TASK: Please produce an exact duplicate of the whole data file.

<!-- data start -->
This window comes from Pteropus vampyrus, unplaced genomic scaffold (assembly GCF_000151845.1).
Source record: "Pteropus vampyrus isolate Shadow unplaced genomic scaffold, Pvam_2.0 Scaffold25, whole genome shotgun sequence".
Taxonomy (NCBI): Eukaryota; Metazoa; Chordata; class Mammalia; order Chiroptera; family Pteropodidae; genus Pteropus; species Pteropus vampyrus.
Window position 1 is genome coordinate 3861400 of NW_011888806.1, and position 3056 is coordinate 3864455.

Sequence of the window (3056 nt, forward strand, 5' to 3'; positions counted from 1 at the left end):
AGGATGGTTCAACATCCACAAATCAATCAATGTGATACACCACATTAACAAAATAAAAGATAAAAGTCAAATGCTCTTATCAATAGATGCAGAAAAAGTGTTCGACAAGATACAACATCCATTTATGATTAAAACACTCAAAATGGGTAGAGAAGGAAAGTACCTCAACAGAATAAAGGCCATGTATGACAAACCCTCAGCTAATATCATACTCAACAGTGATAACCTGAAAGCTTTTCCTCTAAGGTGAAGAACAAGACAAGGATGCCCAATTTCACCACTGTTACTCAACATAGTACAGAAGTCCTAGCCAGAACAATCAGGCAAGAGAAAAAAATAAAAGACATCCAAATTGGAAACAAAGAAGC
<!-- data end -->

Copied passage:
This window comes from Pteropus vampyrus, unplaced genomic scaffold (assembly GCF_000151845.1).
Source record: "Pteropus vampyrus isolate Shadow unplaced genomic scaffold, Pvam_2.0 Scaffold25, whole genome shotgun sequence".
Taxonomy (NCBI): Eukaryota; Metazoa; Chordata; class Mammalia; order Chiroptera; family Pteropodidae; genus Pteropus; species Pteropus vampyrus.
Window position 1 is genome coordinate 3861400 of NW_011888806.1, and position 3056 is coordinate 3864455.

Sequence of the window (3056 nt, forward strand, 5' to 3'; positions counted from 1 at the left end):
AGGATGGTTCAACATCCACAAATCAATCAATGTGATACACCACATTAACAAAATAAAAGATAAAAGTCAAATGCTCTTATCAATAGATGCAGAAAAAGTGTTCGACAAGATACAACATCCATTTATGATTAAAACACTCAAAATGGGTAGAGAAGGAAAGTACCTCAACAGAATAAAGGCCATGTATGACAAACCCTCAGCTAATATCATACTCAACAGTGATAACCTGAAAGCTTTTCCTCTAAGGTGAAGAACAAGACAAGGATGCCCAATTTCACCACTGTTACTCAACATAGTACAGAAGTCCTAGCCAGAACAATCAGGCAAGAGAAAAAAATAAAAGACATCCAAATTGGAAACAAAGAAGC